In addition to the cognitive benefits, skin-to-skin contact lets children know that they’re safe and protected, building trust between child and parent. Through the physical contact with adults, strong attachments can be created, thus providing a stable foundation for future relationships. Oxytocin, known as the “bonding” hormone, is released during times of close physical contact such as breastfeeding. Parent-child interactions may help foster the neurodevelopment of brain regions producing oxytocin, thus enhancing children’s future socio-emotional development. Mothers’ ability to identify their baby solely through touch immediately following delivery indicates their unique reliance on the tactile sense. Touch can benefit both mothers and infants alike, forming a bonding connection between parent and child. According to researchers, physical contact can also lower cortisol levels for both mothers and children, thereby leading to improved immune system functioning.
But What Kind of Physical Contact is Best?
In today’s world “Physical Touch” is categorised as “Good Touch and Bad Touch”. Therefore lot of parents have objection if the caregiver touches the child too much. If the baby is at a “Day care” the provisions of CCTV should be there.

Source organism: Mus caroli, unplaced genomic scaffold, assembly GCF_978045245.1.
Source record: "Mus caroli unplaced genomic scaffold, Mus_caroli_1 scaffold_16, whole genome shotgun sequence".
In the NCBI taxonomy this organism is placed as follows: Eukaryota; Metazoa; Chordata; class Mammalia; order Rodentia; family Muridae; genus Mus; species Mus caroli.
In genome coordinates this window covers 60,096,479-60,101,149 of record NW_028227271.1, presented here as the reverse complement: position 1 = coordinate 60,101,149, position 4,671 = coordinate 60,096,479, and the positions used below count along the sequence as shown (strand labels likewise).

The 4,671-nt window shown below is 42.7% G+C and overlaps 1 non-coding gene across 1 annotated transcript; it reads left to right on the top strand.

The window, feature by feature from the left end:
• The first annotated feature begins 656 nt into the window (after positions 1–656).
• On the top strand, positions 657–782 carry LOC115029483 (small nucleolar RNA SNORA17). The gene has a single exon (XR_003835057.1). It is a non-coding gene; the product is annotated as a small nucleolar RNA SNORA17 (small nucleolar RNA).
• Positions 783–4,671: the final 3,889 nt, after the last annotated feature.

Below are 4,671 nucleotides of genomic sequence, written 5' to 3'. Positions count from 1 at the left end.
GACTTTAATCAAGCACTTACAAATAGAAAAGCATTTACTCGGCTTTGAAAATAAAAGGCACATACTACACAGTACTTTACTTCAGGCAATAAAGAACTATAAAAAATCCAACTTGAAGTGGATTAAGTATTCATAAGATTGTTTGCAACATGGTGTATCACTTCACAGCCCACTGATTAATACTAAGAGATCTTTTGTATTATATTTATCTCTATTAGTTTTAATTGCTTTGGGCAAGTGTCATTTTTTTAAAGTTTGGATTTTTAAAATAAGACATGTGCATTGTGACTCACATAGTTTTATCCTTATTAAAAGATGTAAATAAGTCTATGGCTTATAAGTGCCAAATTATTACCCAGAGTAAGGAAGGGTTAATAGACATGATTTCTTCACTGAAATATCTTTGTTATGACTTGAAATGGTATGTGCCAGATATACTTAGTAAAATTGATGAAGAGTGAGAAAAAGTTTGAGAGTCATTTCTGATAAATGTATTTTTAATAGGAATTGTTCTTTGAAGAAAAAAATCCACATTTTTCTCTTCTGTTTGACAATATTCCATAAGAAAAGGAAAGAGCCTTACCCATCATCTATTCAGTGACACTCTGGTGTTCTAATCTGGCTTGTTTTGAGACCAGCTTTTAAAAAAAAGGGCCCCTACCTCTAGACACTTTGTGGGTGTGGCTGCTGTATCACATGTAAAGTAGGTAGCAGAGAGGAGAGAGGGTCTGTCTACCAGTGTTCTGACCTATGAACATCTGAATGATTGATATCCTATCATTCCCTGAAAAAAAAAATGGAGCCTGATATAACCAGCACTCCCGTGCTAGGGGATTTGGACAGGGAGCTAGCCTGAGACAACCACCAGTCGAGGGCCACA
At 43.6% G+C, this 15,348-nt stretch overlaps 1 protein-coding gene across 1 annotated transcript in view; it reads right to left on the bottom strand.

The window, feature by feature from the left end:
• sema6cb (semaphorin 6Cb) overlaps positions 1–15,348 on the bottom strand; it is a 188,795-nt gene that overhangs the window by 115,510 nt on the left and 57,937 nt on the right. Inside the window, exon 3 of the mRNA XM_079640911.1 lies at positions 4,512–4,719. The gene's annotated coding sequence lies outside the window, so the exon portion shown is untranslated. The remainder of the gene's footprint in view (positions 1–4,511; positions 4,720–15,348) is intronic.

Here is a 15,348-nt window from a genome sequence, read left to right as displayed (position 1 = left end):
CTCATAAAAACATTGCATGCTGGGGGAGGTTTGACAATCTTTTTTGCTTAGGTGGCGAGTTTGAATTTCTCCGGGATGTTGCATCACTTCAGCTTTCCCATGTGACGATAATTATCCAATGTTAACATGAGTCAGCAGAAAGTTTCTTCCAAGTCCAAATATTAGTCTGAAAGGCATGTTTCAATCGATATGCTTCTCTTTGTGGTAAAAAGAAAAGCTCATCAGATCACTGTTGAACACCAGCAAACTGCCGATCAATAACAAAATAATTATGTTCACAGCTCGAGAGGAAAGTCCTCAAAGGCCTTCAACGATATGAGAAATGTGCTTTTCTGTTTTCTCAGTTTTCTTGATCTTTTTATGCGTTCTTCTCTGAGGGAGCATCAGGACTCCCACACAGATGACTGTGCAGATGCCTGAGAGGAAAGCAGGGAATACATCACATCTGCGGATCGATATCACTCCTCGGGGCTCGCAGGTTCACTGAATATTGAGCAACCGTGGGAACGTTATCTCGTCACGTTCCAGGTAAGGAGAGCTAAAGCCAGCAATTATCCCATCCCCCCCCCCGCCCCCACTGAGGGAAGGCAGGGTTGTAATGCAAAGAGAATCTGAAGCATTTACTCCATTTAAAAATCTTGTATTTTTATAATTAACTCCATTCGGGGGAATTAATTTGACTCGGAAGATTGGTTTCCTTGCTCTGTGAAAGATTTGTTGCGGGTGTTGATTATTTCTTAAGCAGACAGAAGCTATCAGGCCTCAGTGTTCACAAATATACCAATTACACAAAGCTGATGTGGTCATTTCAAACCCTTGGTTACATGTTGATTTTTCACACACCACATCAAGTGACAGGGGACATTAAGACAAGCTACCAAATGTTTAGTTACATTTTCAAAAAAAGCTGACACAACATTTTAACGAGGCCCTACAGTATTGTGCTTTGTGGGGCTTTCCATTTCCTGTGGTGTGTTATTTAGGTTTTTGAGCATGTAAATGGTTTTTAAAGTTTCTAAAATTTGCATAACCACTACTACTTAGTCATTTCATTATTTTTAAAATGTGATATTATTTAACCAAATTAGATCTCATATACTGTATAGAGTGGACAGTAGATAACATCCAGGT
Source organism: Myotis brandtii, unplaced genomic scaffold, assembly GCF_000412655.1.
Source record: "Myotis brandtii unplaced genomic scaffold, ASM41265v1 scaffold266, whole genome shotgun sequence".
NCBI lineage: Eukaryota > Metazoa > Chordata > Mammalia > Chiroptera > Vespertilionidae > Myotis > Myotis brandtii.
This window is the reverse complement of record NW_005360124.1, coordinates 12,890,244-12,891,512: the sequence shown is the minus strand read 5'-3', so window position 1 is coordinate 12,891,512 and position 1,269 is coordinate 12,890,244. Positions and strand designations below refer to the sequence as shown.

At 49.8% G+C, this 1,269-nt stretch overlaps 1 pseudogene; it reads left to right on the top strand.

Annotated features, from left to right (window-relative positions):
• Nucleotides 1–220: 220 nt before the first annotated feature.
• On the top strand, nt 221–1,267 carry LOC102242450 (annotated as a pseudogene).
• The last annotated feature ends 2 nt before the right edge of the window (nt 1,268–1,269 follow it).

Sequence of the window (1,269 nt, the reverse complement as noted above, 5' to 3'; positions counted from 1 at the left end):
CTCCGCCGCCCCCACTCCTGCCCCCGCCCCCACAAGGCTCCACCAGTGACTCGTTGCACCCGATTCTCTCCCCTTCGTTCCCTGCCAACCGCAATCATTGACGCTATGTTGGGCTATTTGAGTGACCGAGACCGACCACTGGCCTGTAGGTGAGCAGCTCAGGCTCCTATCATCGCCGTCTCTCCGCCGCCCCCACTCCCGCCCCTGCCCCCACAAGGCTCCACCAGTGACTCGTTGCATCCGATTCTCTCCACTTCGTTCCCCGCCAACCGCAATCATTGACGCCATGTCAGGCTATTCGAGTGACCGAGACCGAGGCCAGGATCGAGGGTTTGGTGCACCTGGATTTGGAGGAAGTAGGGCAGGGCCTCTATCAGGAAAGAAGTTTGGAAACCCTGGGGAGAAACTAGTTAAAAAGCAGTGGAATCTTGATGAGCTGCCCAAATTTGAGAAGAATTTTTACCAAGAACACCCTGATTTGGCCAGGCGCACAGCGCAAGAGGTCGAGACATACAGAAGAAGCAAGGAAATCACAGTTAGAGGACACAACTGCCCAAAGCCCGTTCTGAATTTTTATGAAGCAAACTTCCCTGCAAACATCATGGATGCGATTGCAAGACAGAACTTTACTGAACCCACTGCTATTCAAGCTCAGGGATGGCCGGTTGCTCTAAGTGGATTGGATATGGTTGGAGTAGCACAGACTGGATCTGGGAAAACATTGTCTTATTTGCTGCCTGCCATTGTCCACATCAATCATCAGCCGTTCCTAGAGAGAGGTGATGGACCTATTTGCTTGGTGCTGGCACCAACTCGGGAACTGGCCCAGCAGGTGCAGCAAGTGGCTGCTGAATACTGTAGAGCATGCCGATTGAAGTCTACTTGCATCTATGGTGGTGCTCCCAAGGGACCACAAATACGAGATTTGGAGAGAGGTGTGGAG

To stimulate a baby after waking up from a nap or during playtime, stroking a baby’s face, feet, or stomach increases their alertness. Touch serves as a communication tool as it can both stimulate and calm an infant. Although the physical contact between baby and caregiver is key as it builds a strong foundation for future relationships. Touch-based education, various materials and textures for play way method of learning encourages simultaneous development of sensory, language, and vision development.
Perhaps most importantly, researchers conclude that a daily routine in which a parent and infant spend considerable time together provides extraordinary developmental advantages.
Touch is the last sensory system to fade as we grow older. However, the elderly still need touch as much as they did when they were young. Without it, they may feel disconnected, isolated, lonely and unfulfilled. Touch stimulation is vital for communication, for healthy functioning of the brain and hormonal balance of the body and for physical and emotional well-being. It is also an essential part of being loved.
It has been proved by researchers that skin-to-skin contact and massages given to a baby can produce positive benefits for babies with colic and constipation, respiratory and sleep problems. They also stimulate nerves in the brain that aid digestion and are particularly beneficial for babies with feeding difficulties and for infants with health problems.
Researchers found out in a study and compared standard incubator care to skin-to-skin contact in which the mother’s body heat is used to keep the baby warm. They found that at 10 years of age, children who received maternal contact as infants, showed more organised sleep, better neuroendocrine response to stress, more mature functioning of the autonomic nervous system, and better cognitive control.
Thus this was a brief discussion of touch. However, timing is crucial. Warm and responsive care in the first year has a long lasting effect on how children will learn and develop and how they will cope with stress and how they regulate their own emotions and behaviour in the future. Hope this blog was helpful.